- U.S. District Court for the District of New Jersey decision in United States ex rel. Portilla v. Riverview Post Acute Care Ctr., 2014 U.S. Dist. LEXIS 44002 (D.N.J. Mar. 31, 2014) dismissing FCA complaint alleging that client, a chain skilled nursing facility operator, submitted false Medicare and Medicaid claims.
On June 10, 2014, a New York federal court dismissed, in part, state and federal False Claims Act (FCA) claims brought against Novartis Pharmaceuticals Corporation and pharmacies to which it distributed (CVS Caremark Corp., Accredo Health Group Inc. and Curascript Inc.) in United States ex rel. Kester v. Novartis Pharmaceuticals Corp., No. 11 Civ. 8196 (CM) (S.D.N.Y.).
A former Novartis employee filed the lawsuit, alleging that Novartis routinely paid kickbacks to the pharmacy defendants as rewards for promoting the following Novartis drugs which the relator alleged caused serious side effects: Myfortic, Exjade, Gleevac, Tasigna and TOBI. The relator further alleged that the pharmacy defendants submitted false reimbursement claims to Medicare, Medicaid, Tricare and other government health coverage providers. Specifically, they allegedly falsified claim forms by certifying compliance with the federal Anti-Kickback Statute (42 U.S.C. § 1320a-7b[b]). According to the complaint, the false anti-kickback representations rendered the claims false under the federal False Claims Act (31 U.S.C. § 3729, et seq.) and similar state False Claims Acts, including those of New York (State Finance Law § 187, et seq.), California (Government Code § 12650, et seq.), Virginia (Code § 8.01-216.1, et seq.), and Texas (Human Resources Code § 32.039, et seq.). The United States intervened April 2013 and New York and California intervened in January 2014. The defendants moved to dismiss.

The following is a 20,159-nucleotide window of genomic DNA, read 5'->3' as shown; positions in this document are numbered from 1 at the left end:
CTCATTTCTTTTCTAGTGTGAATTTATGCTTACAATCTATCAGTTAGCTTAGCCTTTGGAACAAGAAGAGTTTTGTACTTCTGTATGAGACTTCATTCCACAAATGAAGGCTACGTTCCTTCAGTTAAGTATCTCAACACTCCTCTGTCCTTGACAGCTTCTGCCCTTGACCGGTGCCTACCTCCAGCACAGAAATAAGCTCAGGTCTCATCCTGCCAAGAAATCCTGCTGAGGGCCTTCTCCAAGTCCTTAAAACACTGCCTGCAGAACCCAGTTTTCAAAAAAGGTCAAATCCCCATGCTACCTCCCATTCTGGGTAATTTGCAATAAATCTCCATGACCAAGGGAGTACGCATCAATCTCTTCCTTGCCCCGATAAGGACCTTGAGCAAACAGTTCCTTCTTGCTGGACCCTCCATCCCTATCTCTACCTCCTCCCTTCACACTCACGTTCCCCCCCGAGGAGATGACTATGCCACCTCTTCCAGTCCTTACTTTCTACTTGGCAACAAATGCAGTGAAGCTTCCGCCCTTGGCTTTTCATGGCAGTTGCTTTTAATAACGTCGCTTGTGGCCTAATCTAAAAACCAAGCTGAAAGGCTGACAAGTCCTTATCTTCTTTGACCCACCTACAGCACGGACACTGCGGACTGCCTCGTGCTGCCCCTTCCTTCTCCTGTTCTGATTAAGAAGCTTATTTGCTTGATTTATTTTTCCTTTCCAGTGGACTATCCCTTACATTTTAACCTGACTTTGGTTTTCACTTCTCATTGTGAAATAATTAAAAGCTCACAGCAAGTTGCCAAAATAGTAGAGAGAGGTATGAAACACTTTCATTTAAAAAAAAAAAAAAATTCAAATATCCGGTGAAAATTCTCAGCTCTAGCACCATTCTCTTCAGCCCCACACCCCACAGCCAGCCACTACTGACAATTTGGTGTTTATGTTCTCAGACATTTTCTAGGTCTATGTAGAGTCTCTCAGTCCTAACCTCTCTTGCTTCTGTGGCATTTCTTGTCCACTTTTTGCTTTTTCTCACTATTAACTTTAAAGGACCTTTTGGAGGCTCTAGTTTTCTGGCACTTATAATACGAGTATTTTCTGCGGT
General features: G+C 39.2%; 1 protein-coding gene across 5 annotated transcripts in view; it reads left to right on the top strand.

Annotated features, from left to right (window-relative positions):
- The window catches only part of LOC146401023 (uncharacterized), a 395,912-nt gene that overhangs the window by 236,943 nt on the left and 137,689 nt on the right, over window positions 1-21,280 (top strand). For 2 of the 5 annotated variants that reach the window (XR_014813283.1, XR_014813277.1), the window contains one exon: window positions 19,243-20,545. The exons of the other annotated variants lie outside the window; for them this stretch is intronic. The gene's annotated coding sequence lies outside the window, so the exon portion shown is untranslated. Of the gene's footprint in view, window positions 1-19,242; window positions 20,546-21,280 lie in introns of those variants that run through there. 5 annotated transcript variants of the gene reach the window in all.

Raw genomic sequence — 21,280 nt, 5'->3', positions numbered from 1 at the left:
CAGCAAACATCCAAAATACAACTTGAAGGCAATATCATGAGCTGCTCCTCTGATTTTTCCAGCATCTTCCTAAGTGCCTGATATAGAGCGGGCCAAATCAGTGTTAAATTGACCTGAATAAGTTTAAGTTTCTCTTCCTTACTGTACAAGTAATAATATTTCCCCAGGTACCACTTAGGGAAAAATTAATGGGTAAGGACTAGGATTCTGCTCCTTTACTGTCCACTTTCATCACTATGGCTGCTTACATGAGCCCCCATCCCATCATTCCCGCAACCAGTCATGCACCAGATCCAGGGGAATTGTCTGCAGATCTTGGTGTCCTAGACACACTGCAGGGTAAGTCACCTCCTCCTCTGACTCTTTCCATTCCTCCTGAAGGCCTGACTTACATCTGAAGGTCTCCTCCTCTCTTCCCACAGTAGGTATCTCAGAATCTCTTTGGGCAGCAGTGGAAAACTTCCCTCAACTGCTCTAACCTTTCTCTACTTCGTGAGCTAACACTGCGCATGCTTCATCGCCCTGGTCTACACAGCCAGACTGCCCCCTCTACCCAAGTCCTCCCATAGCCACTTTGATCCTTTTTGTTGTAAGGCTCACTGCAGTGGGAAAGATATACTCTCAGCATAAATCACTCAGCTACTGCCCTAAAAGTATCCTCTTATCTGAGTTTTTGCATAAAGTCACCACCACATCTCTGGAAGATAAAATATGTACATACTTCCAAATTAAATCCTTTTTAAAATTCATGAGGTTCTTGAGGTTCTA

On October 23, 2013, the US Chamber of Commerce published a paper co-authored by Peter Hutt of Akin Gump proposing a number of reforms to the False Claims Act. The reforms aim to deter genuine fraud while discouraging questionable and abusive lawsuits under the statute. The paper first proposes a model for incentivizing the adoption of voluntary compliance programs that, if adopted, offer companies the benefit of certain proposed False Claims Act reforms. Second, the paper describes eight proposed reforms that would address current inefficiencies in the way the statute operates and is enforced. These reforms seek, in part, to curb excessive and unjustified payments to whistleblowers and their attorneys. A copy of the paper is available here.
On November 12, 2013, the United States Department of Justice announced that CA Technologies (formerly CA, Inc.) will pay the federal government $8 million to settle whistleblower allegations that the company violated the federal False Claims Act by double-billing federal agencies for software maintenance services and preventing Department of Defense customers from utilizing pre-paid software inventory and discounts by directing the customers to purchase more expensive products. The settlement resolves a lawsuit filed by Ann-Marie Shaw, a former CA Technologies employee, in the Eastern District of New York, titled United States of America, and the States of California, Florida, Hawaii, Illinois, Massachusetts, Nevada, Virginia, New York, the District of Columbia, and the State and City of New York ex. rel. Anne-Marie Shaw v. CA, Inc., Civil Action No. 06-3552 (LDW) (WDW) (E.D.N.Y). The lawsuit alleged that CA Technologies asked federal and state customers to renew their software maintenance agreements with CA Technologies several months before the agreements expired. CA Technologies would then allegedly date the renewal as of the date it processed the renewal order, rather than at the end of the current maintenance agreement, thereby double-charging customers for its maintenance services. The Department of Justice’s press release is available here.
CA Technologies also entered into separate settlement agreements totaling $3 million to resolve claims by California, Florida, Hawaii, Illinois, Massachusetts, Nevada, Virginia, New York, the District of Columbia, and the City of New York arising out of related allegations under state and local false claims statutes.